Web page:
62% of unpaid family workers are female. What does this mean? Are we talking about mothers here, or friends and relatives that look after children while the mother works? Here we see the traditional maternal role and the supportive nature of feminine socialization (per John Gray, Ph.D.) being exploited to portray women as victims. The natural and generous act of Grandmother taking take of her grandkids for her single mother daughter is twisted to fit the feminist need for women to always be victims.

There are women’s issues that I fully acknowledge and support, such as genuine reproductive health (which does NOT include abortion on demand as a “right”) and the reprehensible practice of female circumcision, to name two. The problem with ardent feminists is that they pathologically need all females, and only females, to be victims. Thus, their “research” and “scholarship” and activism will typically be twisted to make the facts support the “truth” they want to see. They will ignore any contrary fact or evidence.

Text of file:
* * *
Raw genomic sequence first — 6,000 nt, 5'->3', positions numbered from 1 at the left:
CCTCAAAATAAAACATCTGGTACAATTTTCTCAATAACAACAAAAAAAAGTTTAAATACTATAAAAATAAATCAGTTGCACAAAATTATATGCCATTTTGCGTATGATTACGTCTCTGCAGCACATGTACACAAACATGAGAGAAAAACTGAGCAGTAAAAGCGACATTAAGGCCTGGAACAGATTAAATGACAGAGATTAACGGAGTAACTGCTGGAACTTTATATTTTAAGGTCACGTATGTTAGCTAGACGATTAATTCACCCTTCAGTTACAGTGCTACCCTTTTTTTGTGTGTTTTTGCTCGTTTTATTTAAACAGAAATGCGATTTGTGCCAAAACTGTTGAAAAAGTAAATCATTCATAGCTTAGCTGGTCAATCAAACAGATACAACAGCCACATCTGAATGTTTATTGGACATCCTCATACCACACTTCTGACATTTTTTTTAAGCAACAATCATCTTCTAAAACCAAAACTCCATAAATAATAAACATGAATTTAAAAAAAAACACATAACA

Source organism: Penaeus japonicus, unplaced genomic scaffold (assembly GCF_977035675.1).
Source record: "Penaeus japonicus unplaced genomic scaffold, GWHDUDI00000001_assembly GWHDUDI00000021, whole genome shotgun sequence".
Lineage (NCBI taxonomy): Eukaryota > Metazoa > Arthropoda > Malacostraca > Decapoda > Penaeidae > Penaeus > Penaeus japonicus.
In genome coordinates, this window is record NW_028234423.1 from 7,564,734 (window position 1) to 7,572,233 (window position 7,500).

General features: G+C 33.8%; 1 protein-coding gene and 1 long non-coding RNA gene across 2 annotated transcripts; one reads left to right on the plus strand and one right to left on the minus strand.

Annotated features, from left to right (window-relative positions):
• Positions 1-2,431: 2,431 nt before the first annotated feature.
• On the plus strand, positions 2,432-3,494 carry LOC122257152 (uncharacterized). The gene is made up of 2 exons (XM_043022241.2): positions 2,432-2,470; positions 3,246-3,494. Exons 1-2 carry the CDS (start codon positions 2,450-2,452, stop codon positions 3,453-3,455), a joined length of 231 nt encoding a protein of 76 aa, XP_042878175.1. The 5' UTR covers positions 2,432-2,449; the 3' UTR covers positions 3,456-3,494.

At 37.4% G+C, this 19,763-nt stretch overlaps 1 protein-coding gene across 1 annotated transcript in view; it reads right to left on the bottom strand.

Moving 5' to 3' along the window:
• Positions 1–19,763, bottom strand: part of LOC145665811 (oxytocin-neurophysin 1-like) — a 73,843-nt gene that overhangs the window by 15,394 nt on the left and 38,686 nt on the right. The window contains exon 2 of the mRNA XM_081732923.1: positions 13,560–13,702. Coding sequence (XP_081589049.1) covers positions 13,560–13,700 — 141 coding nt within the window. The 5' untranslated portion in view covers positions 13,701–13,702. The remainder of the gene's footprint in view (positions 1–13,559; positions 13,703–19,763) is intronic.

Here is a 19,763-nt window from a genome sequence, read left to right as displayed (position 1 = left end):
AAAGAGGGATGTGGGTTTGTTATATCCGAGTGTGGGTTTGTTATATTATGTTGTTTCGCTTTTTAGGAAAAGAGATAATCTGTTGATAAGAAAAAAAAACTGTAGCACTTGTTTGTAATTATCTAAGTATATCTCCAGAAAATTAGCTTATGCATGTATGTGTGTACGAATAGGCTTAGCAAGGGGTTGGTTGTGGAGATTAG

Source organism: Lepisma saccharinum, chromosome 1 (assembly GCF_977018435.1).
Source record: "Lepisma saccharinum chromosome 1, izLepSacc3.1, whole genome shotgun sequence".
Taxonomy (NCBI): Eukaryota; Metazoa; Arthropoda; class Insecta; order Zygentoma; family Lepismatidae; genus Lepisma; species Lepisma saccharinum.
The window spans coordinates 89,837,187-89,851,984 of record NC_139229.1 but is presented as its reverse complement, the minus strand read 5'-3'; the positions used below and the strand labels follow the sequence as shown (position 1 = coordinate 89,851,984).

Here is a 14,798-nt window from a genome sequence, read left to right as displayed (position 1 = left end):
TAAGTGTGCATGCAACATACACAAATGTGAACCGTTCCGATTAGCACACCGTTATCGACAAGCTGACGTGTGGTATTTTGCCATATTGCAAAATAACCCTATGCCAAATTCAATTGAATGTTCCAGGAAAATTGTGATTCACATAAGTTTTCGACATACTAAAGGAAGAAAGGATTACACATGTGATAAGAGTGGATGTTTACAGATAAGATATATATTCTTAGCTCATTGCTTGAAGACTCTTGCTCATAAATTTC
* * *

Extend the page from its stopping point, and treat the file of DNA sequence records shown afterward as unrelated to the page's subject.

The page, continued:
One recent “Freshly Pressed” post entitled “Bad Feminism” by blogger Claire Lehmann decries these ardent, ideological feminists who ignore research and facts as pop feminists. I encourage you to read Lehmann’s rather lucid post.

There are problems with feminism, obviously. These pop feminists–i.e., radical, ideological, gender, or “gynocentric” feminists–pretty much own feminism and the “women’s movement.” (See Christina Hoff Sommer’s, Ph.D., book Who Stole Feminism? How Women Have Betrayed Women.) Much of the entrenched feminist “research” and “theory” is, in effect or in fact, academic fraud; it acts as disinformation. We don’t known what to believe is true, and it disguises the women who are genuinely in need, as well as those men and children who are genuinely in need.